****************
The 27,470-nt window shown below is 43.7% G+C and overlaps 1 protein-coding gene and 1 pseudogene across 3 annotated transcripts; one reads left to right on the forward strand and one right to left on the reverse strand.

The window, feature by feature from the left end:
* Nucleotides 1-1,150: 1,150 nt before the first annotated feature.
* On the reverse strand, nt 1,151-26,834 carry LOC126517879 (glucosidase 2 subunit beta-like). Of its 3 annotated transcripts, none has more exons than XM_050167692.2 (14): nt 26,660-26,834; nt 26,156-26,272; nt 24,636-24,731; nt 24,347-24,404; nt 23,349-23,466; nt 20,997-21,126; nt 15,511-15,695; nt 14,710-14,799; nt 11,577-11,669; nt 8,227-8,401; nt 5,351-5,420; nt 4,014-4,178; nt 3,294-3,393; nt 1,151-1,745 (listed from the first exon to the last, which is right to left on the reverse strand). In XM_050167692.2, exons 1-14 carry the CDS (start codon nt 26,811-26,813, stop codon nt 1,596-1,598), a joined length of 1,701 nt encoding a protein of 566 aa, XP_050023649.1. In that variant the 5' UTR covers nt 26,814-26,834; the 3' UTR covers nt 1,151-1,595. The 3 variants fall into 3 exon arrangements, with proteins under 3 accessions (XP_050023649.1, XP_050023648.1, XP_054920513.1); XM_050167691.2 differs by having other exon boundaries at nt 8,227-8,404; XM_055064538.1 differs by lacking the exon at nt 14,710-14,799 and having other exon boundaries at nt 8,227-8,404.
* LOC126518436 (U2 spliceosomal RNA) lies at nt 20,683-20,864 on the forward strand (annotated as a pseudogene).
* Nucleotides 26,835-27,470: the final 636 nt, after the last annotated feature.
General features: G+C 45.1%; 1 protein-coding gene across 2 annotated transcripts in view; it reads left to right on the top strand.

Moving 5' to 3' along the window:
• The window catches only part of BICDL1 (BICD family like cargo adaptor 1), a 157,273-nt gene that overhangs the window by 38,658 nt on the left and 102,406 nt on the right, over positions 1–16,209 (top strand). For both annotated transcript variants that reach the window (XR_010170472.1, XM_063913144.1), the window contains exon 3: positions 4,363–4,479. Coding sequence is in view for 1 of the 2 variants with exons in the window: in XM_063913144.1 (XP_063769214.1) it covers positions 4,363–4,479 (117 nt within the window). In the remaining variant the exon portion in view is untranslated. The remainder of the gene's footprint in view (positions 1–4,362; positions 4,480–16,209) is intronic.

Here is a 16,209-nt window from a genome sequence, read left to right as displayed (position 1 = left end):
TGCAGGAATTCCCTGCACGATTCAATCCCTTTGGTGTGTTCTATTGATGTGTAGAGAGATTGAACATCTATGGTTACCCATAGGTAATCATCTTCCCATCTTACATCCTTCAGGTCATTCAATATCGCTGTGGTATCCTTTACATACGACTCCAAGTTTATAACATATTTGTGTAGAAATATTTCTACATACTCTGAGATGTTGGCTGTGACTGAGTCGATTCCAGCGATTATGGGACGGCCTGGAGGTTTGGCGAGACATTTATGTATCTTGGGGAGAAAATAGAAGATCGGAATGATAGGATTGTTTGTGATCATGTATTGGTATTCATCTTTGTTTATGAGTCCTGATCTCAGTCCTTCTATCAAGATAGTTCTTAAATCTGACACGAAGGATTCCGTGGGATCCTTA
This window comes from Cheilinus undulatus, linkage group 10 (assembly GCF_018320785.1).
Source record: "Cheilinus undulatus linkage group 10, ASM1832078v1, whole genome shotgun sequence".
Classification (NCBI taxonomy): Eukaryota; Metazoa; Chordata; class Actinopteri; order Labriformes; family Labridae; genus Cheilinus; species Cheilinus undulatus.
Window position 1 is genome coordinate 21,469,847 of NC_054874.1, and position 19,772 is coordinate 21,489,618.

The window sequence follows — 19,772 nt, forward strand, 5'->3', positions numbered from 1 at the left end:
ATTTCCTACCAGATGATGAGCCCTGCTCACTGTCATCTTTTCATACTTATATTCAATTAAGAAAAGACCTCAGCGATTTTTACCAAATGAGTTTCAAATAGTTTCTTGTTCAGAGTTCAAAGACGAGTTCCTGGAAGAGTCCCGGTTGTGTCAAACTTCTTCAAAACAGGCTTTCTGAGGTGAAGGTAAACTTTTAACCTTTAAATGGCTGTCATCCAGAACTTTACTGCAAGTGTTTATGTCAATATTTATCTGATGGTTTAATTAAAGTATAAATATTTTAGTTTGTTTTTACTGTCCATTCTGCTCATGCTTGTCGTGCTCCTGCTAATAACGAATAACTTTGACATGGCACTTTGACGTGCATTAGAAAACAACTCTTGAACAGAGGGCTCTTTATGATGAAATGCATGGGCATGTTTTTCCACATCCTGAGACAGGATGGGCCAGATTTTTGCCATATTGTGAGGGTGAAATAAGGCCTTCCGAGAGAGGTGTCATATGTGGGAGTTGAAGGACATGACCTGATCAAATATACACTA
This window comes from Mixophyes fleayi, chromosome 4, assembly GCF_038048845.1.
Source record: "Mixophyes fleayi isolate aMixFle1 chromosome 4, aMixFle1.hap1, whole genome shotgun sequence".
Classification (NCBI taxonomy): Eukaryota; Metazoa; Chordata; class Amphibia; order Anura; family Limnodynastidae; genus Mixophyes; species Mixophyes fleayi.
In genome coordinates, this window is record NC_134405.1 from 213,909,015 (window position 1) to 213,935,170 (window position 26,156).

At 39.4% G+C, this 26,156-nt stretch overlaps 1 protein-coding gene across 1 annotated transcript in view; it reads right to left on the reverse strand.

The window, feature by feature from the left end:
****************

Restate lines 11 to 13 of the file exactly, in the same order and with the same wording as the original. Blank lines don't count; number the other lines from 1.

TGCAGGAATTCCCTGCACGATTCAATCCCTTTGGTGTGTTCTATTGATGTGTAGAGAGATTGAACATCTATGGTTACCCATAGGTAATCATCTTCCCATCTTACATCCTTCAGGTCATTCAATATCGCTGTGGTATCCTTTACATACGACTCCAAGTTTATAACATATTTGTGTAGAAATATTTCTACATACTCTGAGATGTTGGCTGTGACTGAGTCGATTCCAGCGATTATGGGACGGCCTGGAGGTTTGGCGAGACATTTATGTATCTTGGGGAGAAAATAGAAGATCGGAATGATAGGATTGTTTGTGATCATGTATTGGTATTCATCTTTGTTTATGAGTCCTGATCTCAGTCCTTCTATCAAGATAGTTCTTAAATCTGACACGAAGGATTCCGTGGGATCCTTA
This window comes from Cheilinus undulatus, linkage group 10 (assembly GCF_018320785.1).
Source record: "Cheilinus undulatus linkage group 10, ASM1832078v1, whole genome shotgun sequence".